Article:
This protest followed. Among other protest grounds, AeroSage challenged the short response time for the RFQ issued by the DLA. More particularly, AeroSage argued that the DLA solicitation did not provide vendors a reasonable amount of time to respond. It also contended that, had it been able to submit a quotation, it would have quoted a price lower than the awardee’s.
The GAO concluded that, given the specific facts of this procurement, AeroSage’s argument did not provide a basis to sustain the protest. While noting that FAR § 5.203(b) requires contracting officers to establish solicitation response times that will afford potential offerors a reasonable opportunity to respond, the GAO explained that what constitutes a reasonable opportunity to respond will depend on “the circumstances of the individual acquisition, such as the complexity, commerciality, availability, and urgency.” For this reason, a protester contending that insufficient time was allowed for preparation of proposals must make a showing that the time allowed was inconsistent with statutory requirements or otherwise unreasonable, or that it precluded full and open competition. And the GAO will not disturb a contracting officer’s decision in this regard unless it is shown to be unreasonable or the result of a deliberate attempt to exclude the protester from the competition.
In this case, the GAO concluded that the 44-minute response time for submission of quotations was not unreasonable based on a number of facts. First, the VA had an emergency need for heating oil at the VAMC. In addition, as required by statute, the VA conducted market research to identify SDVOSB firms capable of performing the work. Later the same day, the VA concluded that it would meet its requirements through a spot purchase made by the DLA. The next morning, DLA concluded that it would allow only a 44-minute response time because, in the agency’s judgment, “we would need time to work with [the] winning vendor and allow the vendor sufficient time to coordinate the delivery information with the VA medical center and then relay that information to its delivery team,” and also “so that in the event that any issues arose in coordinating or performing the delivery (e.g., equipment breakdown, impassable roads, etc.), we would have sufficient time to effect any last minute changes.” Furthermore, while AeroSage argued that it was not able to respond because it did not see the email in time, the GAO found that the correspondence with the VA gave AeroSage ample reason to expect further correspondence regarding the VA’s heating oil requirement -- and the DLA specifically emailed the RFQ to AeroSage. Finally, the RFQ required only that vendors respond via email with a price quotation, as opposed to a detailed quotation or proposal, and quotations were received from three vendors.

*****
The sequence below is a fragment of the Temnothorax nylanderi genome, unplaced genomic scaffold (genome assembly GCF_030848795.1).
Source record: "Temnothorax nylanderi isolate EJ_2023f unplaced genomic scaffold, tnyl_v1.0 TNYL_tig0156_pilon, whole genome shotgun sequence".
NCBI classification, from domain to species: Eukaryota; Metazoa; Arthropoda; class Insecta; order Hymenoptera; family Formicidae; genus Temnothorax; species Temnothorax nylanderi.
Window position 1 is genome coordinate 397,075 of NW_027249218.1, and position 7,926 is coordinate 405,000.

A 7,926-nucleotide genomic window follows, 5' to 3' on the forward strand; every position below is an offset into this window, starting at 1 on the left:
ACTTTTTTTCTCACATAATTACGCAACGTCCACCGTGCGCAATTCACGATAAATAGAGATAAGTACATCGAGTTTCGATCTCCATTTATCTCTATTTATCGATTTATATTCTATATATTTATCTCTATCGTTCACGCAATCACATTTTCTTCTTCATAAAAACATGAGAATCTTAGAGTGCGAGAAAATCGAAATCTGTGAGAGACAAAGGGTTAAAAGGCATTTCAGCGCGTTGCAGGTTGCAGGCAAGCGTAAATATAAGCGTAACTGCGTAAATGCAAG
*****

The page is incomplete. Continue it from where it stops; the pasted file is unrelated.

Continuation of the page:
While the GAO found no basis to conclude that the RFQ’s response time violated FAR § 5.203(b), it expressly recognized that a 44-minute response time is very brief and made clear that its decision in this case is limited to the facts of this case and does not establish that a 44-minute response time is necessarily reasonable in other circumstances.
Nevertheless, this decision demonstrates the importance of looking beyond the response time itself and “connecting the dots” between the factual context and how it defines what response time is reasonable. If you can’t show the time allowed violates statutory requirements, precludes full and open competition, or is otherwise unreasonable, you won’t win this kind of protest.